Publisher’s NoteSpringer Nature remains neutral with regard to jurisdictional claims inpublished maps and institutional affiliations.

References1. Ambarus C, Yeremenko N, Tak PP, Baeten D. Pathogenesis of

spondyloarthritis: autoimmune or autoinflammatory? Curr OpinRheumatol. 2012;24:351–8.

2. Hreggvidsdottir HS, Noordenbos T, Baeten DL. Inflammatory pathways inspondyloarthritis. Mol Immunol. 2014;57:28–37.

3. Rudwaleit M, van der Heijde D, Landewé R, Listing J, Akkoc N, Brandt J,et al. The development of Assessment of SpondyloArthritis internationalSociety classification criteria for axial spondyloarthritis (part II): validation andfinal selection. Ann Rheum Dis. 2009;68:777–83.

4. Rudwaleit M, Landewé R, van der Heijde D, Listing J, Brandt J, Braun J,et al. The development of Assessment of SpondyloArthritis internationalSociety classification criteria for axial spondyloarthritis (part I):classification of paper patients by expert opinion including uncertaintyappraisal. Ann Rheum Dis. 2009;68:770–6.

5. Deodhar A, Strand V, Kay J, Braun J. The term ‘non-radiographic axialspondyloarthritis’ is much more important to classify than to diagnosepatients with axial spondyloarthritis. Ann Rheum Dis. 2016;75:791–4.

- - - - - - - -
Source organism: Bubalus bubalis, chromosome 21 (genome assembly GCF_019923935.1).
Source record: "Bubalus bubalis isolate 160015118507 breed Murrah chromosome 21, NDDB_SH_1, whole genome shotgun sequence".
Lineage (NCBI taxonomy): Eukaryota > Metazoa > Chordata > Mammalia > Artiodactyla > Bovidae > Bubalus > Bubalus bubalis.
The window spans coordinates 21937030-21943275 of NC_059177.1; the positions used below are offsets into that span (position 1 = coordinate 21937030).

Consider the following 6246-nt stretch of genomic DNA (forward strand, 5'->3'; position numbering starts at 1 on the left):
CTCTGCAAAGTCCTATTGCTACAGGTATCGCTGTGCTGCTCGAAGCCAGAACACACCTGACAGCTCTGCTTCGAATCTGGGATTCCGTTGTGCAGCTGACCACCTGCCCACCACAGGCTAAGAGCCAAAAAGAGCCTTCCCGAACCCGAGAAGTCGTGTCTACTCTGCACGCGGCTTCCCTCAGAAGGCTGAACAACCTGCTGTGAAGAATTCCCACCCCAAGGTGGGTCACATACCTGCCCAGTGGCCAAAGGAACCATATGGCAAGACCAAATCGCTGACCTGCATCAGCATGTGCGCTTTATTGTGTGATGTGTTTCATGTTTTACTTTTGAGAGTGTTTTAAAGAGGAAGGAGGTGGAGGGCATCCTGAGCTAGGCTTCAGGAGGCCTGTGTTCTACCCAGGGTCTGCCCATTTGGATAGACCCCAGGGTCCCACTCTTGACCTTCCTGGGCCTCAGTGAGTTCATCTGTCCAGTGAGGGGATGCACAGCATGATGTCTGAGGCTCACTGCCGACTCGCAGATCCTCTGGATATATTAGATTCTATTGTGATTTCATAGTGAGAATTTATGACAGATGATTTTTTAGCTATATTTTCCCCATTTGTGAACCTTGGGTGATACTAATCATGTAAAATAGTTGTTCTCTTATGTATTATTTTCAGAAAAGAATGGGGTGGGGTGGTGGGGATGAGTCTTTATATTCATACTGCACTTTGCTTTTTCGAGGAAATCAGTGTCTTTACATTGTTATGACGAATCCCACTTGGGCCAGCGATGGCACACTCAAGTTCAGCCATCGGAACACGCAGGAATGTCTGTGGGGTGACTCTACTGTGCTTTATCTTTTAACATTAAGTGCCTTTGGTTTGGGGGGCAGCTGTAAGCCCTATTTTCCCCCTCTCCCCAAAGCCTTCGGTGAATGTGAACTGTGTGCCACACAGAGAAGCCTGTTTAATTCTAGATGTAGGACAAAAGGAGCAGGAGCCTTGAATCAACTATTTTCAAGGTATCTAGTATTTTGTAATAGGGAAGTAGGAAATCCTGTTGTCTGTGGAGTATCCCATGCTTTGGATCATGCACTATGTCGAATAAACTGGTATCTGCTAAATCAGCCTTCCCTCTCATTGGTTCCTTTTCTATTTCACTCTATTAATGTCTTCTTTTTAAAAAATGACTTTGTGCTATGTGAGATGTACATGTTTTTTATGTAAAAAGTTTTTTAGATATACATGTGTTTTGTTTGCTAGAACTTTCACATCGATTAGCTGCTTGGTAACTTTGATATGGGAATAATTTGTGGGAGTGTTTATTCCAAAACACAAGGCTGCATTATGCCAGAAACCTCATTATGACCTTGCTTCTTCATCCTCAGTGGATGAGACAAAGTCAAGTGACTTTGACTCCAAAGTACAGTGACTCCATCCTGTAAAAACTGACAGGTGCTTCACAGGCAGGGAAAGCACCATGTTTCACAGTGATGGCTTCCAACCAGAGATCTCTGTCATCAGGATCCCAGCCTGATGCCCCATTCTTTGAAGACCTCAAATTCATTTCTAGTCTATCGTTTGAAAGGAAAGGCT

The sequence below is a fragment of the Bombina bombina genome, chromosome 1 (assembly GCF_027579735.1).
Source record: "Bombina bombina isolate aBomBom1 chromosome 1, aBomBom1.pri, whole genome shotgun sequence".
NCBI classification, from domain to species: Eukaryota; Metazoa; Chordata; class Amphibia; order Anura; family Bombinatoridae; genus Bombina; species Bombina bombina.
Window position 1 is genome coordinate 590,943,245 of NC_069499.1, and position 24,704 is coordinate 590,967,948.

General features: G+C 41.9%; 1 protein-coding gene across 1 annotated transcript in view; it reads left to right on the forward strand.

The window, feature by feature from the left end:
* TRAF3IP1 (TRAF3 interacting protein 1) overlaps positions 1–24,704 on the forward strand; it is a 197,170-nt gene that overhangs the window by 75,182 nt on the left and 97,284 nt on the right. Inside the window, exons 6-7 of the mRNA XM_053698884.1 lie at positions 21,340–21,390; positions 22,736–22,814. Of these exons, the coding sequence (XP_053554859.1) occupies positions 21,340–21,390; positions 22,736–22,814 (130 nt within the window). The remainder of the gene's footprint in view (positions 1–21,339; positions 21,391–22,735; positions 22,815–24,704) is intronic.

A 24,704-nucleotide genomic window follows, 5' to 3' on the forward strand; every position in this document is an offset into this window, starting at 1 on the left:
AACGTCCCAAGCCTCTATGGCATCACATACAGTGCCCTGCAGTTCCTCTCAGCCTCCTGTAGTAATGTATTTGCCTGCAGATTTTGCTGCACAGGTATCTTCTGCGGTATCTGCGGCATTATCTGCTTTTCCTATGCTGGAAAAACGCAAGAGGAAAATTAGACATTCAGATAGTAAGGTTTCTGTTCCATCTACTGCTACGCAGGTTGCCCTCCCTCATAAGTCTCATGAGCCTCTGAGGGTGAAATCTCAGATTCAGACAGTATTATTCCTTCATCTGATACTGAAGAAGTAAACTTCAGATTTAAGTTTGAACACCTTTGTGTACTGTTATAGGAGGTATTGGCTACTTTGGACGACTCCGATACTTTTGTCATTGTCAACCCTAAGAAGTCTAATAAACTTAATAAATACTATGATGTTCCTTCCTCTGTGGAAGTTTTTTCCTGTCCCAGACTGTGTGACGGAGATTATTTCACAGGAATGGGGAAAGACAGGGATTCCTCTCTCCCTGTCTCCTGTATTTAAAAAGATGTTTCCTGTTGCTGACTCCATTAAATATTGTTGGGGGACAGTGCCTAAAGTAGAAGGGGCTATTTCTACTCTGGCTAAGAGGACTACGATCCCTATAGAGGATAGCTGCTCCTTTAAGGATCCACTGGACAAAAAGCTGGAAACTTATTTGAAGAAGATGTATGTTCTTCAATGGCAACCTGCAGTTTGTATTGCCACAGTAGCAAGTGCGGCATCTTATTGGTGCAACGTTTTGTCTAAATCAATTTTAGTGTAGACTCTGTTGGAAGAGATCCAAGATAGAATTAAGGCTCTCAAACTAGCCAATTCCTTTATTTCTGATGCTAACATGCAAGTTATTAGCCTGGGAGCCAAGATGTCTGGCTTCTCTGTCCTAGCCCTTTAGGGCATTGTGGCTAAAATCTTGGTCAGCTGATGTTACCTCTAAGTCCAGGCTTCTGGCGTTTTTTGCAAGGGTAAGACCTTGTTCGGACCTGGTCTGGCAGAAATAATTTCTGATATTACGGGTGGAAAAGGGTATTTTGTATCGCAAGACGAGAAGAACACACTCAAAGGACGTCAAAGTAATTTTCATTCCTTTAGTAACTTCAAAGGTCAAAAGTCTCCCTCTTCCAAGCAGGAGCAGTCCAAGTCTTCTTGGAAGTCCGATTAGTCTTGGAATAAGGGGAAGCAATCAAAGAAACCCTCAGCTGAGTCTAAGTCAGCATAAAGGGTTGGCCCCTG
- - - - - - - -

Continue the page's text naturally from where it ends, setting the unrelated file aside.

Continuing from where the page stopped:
6. Sepriano A, Landewé R, van der Heijde D, Sieper J, Akkoc N, Brandt J, et al.Predictive validity of the ASAS classification criteria for axial and peripheralspondyloarthritis after follow-up in the ASAS cohort: a final analysis. AnnRheum Dis. 2016;75:1034–42.

7. Strand V, Rao SA, Shillington AC, Cifaldi MA, McGuire M, Ruderman EM.Prevalence of axial spondyloarthritis in United States rheumatologypractices: Assessment of SpondyloArthritis International Society criteriaversus rheumatology expert clinical diagnosis. Arthritis Care Res(Hoboken). 2013;65:1299–306.

8. Dougados M, Baeten D. Spondyloarthritis. Lancet. 2011;377:2127–37.9. Jethwa H, Bowness P. The interleukin (IL)-23/IL-17 axis in ankylosing

spondylitis: new advances and potentials for treatment. Clin ExpImmunol. 2016;183:30–6.

10. Sieper J, Braun J, Rudwaleit M, Boonen A, Zink A. Ankylosing spondylitis: anoverview. Ann Rheum Dis. 2002;61(Suppl 3):iii8–18.

11. Landewé R, Braun J, Deodhar A, Dougados M, Maksymowych WP, Mease PJ,et al. Efficacy of certolizumab pegol on signs and symptoms of axialspondyloarthritis including ankylosing spondylitis: 24-week results of adouble-blind randomised placebo-controlled Phase 3 study. Ann RheumDis. 2014;73:39–47.

12. McGonagle D, Stockwin L, Isaacs J, Emery P. An enthesitis based modelfor the pathogenesis of spondyloarthropathy. additive effects ofmicrobial adjuvant and biomechanical factors at disease sites. JRheumatol. 2001;28:2155–9.

Page 12: Targeting inflammatory pathways in axial spondyloarthritis